At least three U.S. regulators will meet on Dec. 10 to adopt the final version of the Volcker rule banning banks from making speculative bets with their own money, according to three people familiar with the planning.
The Federal Reserve, Office of the Comptroller of the Currency and Federal Deposit Insurance Corp. are scheduling meetings to act on the rule on that date, said the people, who requested anonymity because the schedule hasn’t been announced.
Two other agencies that need to approve the rule -- the Commodity Futures Trading Commission and the Securities and Exchange Commission -- are trying to arrange Dec. 10 votes as well, three other people familiar with that effort said. The agencies aren’t required to approve the rule at the same time.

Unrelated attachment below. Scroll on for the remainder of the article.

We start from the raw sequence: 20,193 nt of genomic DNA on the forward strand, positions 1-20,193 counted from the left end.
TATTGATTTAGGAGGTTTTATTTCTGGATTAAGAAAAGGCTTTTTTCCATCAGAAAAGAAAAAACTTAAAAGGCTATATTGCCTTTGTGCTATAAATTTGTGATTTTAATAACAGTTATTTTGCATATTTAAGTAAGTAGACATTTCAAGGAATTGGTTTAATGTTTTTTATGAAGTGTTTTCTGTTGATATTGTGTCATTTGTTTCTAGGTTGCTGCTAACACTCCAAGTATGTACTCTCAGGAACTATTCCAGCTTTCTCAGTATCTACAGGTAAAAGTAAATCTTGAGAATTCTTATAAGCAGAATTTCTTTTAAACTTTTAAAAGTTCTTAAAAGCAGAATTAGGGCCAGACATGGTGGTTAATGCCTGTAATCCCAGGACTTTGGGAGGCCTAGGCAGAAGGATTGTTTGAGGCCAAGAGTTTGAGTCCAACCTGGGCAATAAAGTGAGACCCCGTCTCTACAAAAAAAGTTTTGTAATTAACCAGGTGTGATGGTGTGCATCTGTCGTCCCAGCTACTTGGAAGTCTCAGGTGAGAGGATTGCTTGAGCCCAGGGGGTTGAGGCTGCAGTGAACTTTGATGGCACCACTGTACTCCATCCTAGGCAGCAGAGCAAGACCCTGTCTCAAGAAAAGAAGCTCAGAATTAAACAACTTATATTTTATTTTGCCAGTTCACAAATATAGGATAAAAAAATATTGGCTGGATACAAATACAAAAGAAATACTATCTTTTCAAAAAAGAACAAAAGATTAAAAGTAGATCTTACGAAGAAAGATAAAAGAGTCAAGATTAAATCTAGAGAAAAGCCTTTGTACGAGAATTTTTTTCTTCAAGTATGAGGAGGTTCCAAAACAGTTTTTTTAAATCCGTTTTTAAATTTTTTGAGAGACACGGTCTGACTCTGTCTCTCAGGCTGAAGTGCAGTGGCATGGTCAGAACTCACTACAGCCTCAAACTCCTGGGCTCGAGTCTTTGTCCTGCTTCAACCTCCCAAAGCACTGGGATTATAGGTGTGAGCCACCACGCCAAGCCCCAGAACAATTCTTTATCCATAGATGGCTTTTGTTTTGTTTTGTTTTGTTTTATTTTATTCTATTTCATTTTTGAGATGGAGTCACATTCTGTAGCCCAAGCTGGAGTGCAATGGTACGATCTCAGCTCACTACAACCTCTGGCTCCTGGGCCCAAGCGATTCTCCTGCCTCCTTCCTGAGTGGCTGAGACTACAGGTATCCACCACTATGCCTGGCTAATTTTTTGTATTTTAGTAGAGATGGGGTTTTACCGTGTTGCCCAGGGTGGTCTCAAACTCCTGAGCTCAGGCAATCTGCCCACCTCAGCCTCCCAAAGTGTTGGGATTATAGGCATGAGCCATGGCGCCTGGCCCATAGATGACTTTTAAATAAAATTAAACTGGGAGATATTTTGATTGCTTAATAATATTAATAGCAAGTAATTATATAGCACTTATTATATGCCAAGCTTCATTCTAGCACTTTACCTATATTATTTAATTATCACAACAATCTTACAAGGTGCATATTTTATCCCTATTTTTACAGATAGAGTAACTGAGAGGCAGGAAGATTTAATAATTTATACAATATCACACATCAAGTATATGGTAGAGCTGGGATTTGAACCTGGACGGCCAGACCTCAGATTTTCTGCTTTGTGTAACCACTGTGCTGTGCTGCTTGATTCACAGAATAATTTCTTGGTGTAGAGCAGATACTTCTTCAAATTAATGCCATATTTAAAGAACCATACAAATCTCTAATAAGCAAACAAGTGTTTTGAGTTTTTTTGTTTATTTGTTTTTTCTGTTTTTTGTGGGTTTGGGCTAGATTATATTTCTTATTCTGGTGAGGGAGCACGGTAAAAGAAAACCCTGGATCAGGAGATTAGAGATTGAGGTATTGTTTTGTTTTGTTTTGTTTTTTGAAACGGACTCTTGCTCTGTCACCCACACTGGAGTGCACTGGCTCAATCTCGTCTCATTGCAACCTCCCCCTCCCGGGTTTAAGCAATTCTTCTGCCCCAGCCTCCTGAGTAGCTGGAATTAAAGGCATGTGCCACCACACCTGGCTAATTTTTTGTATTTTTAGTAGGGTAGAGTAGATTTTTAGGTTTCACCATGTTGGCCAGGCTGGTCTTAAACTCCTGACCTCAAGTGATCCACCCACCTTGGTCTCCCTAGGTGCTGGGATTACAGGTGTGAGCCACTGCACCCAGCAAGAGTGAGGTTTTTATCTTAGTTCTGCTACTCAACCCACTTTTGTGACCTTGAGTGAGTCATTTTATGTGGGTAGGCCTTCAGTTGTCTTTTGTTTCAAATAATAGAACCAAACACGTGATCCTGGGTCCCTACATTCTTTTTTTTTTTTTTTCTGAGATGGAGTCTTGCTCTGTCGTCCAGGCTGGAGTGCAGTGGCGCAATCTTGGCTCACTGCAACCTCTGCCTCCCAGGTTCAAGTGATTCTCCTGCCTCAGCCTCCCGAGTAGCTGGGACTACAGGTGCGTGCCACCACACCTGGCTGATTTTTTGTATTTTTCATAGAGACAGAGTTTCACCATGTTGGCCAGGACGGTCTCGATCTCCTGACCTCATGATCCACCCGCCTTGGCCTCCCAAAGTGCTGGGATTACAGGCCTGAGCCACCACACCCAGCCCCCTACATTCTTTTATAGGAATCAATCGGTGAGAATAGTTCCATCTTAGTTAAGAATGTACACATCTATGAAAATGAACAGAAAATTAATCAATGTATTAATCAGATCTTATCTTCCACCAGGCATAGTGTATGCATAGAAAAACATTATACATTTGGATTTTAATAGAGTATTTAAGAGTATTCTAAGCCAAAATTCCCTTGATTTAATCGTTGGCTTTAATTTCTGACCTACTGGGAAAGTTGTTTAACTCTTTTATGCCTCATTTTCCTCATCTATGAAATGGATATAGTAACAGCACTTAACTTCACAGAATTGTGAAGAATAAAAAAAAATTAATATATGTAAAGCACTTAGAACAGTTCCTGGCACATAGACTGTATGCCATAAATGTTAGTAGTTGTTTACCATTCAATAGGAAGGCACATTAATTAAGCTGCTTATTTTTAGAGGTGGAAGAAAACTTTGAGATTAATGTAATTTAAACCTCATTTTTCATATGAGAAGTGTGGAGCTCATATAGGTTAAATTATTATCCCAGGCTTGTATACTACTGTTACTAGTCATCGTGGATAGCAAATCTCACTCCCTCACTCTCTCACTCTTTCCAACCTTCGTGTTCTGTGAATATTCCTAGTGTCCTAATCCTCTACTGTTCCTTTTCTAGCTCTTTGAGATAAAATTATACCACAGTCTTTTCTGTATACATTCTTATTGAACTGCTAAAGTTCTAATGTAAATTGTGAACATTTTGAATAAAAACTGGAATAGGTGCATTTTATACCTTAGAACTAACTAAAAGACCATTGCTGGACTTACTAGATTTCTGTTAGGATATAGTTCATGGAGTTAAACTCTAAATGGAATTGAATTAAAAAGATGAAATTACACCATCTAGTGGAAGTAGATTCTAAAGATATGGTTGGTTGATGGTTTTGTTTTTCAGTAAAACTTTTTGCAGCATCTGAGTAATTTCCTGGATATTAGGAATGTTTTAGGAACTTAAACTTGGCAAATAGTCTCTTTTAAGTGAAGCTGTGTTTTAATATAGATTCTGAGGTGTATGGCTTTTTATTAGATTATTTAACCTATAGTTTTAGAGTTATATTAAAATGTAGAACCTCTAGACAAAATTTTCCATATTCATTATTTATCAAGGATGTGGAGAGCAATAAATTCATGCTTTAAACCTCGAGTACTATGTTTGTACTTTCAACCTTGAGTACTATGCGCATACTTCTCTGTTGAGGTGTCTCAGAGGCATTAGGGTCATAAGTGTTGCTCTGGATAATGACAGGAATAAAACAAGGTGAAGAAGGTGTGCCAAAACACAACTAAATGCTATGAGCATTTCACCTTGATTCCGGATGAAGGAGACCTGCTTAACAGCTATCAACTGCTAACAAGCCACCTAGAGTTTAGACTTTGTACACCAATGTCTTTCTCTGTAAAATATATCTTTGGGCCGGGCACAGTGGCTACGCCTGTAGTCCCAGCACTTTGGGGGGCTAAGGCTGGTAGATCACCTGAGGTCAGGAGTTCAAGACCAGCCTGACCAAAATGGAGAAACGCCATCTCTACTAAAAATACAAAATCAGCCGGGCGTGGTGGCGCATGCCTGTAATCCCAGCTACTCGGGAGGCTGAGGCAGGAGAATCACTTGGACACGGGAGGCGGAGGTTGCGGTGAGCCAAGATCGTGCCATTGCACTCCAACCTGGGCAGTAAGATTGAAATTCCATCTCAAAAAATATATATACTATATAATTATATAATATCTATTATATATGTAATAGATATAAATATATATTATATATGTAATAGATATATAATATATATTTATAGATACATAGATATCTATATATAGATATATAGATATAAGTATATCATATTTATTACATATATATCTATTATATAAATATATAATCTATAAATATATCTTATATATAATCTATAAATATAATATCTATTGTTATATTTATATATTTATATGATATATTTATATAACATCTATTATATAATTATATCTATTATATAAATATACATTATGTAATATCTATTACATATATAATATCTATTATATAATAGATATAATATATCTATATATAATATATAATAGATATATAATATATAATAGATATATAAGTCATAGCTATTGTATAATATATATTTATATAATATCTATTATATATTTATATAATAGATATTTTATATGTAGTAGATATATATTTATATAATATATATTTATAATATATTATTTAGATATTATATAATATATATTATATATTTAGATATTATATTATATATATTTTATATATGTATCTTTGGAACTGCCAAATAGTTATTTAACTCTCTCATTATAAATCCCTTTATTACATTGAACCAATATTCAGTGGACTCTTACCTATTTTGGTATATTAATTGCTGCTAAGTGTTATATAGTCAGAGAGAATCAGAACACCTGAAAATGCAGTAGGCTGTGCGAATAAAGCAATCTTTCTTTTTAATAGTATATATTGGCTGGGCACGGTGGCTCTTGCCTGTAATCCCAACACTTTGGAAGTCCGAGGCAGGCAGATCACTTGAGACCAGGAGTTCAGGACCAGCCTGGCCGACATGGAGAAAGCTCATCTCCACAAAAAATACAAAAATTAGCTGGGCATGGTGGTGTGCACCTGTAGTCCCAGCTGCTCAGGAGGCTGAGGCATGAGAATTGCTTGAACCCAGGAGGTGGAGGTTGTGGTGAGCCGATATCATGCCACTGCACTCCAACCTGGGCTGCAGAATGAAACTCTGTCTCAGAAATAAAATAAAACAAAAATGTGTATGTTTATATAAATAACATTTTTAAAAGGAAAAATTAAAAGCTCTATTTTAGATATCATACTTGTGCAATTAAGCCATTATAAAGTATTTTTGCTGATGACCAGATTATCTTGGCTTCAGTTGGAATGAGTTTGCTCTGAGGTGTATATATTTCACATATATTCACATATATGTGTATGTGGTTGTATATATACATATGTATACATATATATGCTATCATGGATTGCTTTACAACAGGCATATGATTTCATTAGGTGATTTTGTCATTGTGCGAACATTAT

The agencies’ approval would be the final stage in the process of adopting the Volcker rule, a centerpiece of the 2010 Dodd-Frank Act designed to prevent a repeat of the 2008 global credit crisis. The final version is also expected to extend the rule’s compliance dates.
If the regulators resolve such outstanding issues, such as whether the rule the strong enough, by next week, the rule would be on track to meet a self-imposed year-end deadline. Banks currently have until July 21 to implement the Volcker rule.
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Bank Groups Raise Concern About Lack of New FDIC Bank Charters
The Independent Community Bankers of America and the American Association of Bank Directors have expressed concern that the FDIC has approved one new bank charter since 2011, the groups said in a joint letter.
The Federal Deposit Insurance Corp.’s policy on so-called de novo banks, adopted in 2009, makes forming new banks prohibitive, according to the letter. The FDIC should review its policies on such applications, they said in the letter.
“We believe that there are less restrictive policies that will provide comfort to the FDIC and other bank regulators that de novo banks will not become a material risk,” they said in the statement.